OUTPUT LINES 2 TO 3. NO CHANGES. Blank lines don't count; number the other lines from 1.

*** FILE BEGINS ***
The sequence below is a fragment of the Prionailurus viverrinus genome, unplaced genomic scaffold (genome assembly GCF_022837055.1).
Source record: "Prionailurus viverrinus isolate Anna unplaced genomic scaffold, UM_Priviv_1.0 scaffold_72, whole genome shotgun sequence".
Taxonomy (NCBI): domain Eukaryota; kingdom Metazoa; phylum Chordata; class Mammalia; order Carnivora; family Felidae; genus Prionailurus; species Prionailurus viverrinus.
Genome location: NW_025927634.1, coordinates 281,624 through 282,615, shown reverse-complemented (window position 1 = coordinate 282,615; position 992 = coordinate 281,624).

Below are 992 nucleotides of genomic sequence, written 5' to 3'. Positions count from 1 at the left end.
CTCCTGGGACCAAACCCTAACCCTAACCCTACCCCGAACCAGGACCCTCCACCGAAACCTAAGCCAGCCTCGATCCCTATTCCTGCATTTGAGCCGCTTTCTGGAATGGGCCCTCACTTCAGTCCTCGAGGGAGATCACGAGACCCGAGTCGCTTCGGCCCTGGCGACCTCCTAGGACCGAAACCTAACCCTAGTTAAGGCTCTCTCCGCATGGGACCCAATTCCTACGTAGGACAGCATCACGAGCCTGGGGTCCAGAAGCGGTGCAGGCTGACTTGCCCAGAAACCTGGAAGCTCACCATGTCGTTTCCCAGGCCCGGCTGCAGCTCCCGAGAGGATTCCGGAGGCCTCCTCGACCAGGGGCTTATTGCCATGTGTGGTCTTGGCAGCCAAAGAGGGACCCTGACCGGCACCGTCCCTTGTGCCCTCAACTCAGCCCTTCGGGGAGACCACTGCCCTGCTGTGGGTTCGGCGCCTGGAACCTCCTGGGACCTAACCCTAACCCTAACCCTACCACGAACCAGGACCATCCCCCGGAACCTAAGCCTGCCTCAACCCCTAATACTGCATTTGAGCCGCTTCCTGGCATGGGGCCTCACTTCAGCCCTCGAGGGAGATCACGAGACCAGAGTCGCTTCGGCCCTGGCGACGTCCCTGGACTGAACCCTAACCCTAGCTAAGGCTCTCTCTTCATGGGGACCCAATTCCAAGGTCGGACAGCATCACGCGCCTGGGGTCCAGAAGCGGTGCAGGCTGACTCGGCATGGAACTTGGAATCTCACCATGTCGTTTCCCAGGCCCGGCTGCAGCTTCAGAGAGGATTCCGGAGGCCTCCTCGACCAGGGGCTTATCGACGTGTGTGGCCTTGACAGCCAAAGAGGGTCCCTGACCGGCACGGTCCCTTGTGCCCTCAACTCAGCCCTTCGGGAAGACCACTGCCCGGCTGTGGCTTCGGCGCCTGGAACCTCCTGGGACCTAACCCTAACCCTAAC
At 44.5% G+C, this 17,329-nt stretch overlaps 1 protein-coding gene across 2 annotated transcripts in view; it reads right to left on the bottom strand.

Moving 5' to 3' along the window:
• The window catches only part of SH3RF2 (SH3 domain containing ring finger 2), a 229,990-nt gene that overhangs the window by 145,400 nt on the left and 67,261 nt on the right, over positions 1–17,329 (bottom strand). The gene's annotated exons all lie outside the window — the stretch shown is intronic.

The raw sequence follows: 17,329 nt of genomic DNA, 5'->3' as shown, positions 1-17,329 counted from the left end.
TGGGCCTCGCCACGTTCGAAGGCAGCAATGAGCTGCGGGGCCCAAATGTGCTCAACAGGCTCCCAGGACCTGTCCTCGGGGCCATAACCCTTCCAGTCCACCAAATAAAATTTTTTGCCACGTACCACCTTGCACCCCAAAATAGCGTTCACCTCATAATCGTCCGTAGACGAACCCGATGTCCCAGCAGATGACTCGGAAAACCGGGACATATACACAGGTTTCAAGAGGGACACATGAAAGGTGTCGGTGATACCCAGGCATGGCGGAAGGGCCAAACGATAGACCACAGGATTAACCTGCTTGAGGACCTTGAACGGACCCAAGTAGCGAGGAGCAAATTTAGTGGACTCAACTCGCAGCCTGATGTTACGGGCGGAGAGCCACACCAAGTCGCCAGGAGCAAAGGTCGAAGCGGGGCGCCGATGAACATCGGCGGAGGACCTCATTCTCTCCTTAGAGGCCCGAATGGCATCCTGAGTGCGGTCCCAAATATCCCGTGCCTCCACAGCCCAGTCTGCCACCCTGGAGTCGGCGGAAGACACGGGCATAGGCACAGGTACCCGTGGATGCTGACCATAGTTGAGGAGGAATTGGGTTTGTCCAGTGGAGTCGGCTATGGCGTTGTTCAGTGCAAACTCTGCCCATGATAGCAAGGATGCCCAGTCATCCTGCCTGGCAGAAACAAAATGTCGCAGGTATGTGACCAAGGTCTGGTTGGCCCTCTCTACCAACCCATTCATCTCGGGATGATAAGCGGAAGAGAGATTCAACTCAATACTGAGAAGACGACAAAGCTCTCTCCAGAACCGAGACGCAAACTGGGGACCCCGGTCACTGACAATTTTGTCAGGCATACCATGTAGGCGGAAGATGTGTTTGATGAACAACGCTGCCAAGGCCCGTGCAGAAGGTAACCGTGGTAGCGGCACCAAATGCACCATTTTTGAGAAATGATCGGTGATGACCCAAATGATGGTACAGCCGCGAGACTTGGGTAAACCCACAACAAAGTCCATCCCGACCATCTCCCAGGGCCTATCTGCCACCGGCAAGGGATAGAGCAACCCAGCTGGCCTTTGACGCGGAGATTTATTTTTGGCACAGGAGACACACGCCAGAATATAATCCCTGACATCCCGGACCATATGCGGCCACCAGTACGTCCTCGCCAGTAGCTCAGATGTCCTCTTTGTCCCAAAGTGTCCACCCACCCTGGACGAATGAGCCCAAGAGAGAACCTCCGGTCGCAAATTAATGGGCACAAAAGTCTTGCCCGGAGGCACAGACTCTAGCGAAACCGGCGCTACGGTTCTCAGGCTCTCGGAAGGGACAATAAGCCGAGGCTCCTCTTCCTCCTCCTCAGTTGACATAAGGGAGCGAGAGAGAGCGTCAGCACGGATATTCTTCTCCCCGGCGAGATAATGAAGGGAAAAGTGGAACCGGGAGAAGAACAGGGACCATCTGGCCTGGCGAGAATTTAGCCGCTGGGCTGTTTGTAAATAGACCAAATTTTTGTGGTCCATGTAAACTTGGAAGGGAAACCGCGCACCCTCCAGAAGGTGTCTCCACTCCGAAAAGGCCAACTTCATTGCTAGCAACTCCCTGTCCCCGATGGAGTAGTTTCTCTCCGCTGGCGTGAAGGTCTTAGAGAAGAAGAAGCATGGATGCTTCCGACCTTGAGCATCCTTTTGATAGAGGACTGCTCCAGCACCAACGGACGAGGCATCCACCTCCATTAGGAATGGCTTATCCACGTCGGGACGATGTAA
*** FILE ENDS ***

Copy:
Source record: "Prionailurus viverrinus isolate Anna unplaced genomic scaffold, UM_Priviv_1.0 scaffold_72, whole genome shotgun sequence".
Taxonomy (NCBI): domain Eukaryota; kingdom Metazoa; phylum Chordata; class Mammalia; order Carnivora; family Felidae; genus Prionailurus; species Prionailurus viverrinus.